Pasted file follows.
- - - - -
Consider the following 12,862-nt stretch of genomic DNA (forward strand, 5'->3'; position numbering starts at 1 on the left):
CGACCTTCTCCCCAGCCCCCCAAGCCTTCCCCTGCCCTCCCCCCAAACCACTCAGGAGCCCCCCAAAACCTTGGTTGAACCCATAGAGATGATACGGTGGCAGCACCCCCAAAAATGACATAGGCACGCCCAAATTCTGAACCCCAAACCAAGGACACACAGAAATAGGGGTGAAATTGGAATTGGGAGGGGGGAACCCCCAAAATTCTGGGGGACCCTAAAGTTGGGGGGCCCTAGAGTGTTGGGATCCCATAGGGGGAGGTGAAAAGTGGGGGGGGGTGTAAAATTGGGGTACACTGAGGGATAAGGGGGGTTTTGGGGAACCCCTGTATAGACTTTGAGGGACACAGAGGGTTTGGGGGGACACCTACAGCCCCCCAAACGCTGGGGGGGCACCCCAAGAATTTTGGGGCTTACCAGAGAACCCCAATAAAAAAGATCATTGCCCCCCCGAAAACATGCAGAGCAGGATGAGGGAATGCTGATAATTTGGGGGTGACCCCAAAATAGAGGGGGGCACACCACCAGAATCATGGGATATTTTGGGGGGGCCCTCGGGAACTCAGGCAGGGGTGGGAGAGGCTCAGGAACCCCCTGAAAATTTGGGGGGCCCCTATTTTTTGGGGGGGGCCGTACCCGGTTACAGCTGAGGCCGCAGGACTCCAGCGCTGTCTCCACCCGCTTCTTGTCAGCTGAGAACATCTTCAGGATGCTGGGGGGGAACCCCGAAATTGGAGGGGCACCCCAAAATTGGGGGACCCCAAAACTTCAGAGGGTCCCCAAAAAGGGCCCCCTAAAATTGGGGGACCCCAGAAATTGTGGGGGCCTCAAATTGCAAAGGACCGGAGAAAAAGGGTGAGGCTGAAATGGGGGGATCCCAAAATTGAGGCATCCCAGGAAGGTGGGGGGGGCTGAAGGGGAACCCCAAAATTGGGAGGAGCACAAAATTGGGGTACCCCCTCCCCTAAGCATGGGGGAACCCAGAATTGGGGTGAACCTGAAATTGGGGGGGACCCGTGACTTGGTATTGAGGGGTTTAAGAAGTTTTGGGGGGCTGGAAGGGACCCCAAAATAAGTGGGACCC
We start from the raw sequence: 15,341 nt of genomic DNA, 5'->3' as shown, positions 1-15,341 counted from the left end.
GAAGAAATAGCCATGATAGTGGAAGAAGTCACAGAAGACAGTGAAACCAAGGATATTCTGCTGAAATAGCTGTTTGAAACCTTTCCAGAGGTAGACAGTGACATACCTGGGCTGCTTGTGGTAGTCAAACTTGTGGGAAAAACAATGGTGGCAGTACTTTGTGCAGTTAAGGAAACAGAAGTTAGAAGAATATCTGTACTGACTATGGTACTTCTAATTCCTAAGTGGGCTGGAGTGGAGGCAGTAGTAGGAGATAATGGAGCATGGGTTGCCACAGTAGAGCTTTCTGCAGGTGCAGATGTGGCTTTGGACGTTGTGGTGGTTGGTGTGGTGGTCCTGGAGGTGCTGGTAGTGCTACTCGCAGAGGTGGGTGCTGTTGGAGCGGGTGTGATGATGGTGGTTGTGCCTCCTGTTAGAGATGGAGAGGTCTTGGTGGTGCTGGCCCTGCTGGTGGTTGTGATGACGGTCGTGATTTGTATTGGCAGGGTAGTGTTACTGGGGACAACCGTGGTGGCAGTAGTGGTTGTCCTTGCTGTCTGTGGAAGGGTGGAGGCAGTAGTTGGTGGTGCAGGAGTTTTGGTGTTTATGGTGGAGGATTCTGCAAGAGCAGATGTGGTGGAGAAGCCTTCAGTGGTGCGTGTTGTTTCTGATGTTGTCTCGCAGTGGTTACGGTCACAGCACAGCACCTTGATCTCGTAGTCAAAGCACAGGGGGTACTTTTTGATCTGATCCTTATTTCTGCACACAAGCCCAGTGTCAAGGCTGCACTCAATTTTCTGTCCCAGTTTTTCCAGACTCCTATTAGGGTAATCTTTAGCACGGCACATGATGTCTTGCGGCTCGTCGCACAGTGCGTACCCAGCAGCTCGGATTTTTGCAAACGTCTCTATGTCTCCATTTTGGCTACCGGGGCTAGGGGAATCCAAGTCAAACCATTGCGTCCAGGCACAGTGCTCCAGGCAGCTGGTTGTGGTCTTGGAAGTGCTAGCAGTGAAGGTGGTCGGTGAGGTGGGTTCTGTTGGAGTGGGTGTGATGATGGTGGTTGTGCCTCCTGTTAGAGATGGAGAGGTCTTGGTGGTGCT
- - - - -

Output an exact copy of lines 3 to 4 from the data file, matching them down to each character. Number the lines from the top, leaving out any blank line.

We start from the raw sequence: 15,341 nt of genomic DNA, 5'->3' as shown, positions 1-15,341 counted from the left end.
GAAGAAATAGCCATGATAGTGGAAGAAGTCACAGAAGACAGTGAAACCAAGGATATTCTGCTGAAATAGCTGTTTGAAACCTTTCCAGAGGTAGACAGTGACATACCTGGGCTGCTTGTGGTAGTCAAACTTGTGGGAAAAACAATGGTGGCAGTACTTTGTGCAGTTAAGGAAACAGAAGTTAGAAGAATATCTGTACTGACTATGGTACTTCTAATTCCTAAGTGGGCTGGAGTGGAGGCAGTAGTAGGAGATAATGGAGCATGGGTTGCCACAGTAGAGCTTTCTGCAGGTGCAGATGTGGCTTTGGACGTTGTGGTGGTTGGTGTGGTGGTCCTGGAGGTGCTGGTAGTGCTACTCGCAGAGGTGGGTGCTGTTGGAGCGGGTGTGATGATGGTGGTTGTGCCTCCTGTTAGAGATGGAGAGGTCTTGGTGGTGCTGGCCCTGCTGGTGGTTGTGATGACGGTCGTGATTTGTATTGGCAGGGTAGTGTTACTGGGGACAACCGTGGTGGCAGTAGTGGTTGTCCTTGCTGTCTGTGGAAGGGTGGAGGCAGTAGTTGGTGGTGCAGGAGTTTTGGTGTTTATGGTGGAGGATTCTGCAAGAGCAGATGTGGTGGAGAAGCCTTCAGTGGTGCGTGTTGTTTCTGATGTTGTCTCGCAGTGGTTACGGTCACAGCACAGCACCTTGATCTCGTAGTCAAAGCACAGGGGGTACTTTTTGATCTGATCCTTATTTCTGCACACAAGCCCAGTGTCAAGGCTGCACTCAATTTTCTGTCCCAGTTTTTCCAGACTCCTATTAGGGTAATCTTTAGCACGGCACATGATGTCTTGCGGCTCGTCGCACAGTGCGTACCCAGCAGCTCGGATTTTTGCAAACGTCTCTATGTCTCCATTTTGGCTACCGGGGCTAGGGGAATCCAAGTCAAACCATTGCGTCCAGGCACAGTGCTCCAGGCAGCTGGTTGTGGTCTTGGAAGTGCTAGCAGTGAAGGTGGTCGGTGAGGTGGGTTCTGTTGGAGTGGGTGTGATGATGGTGGTTGTGCCTCCTGTTAGAGATGGAGAGGTCTTGGTGGTGCT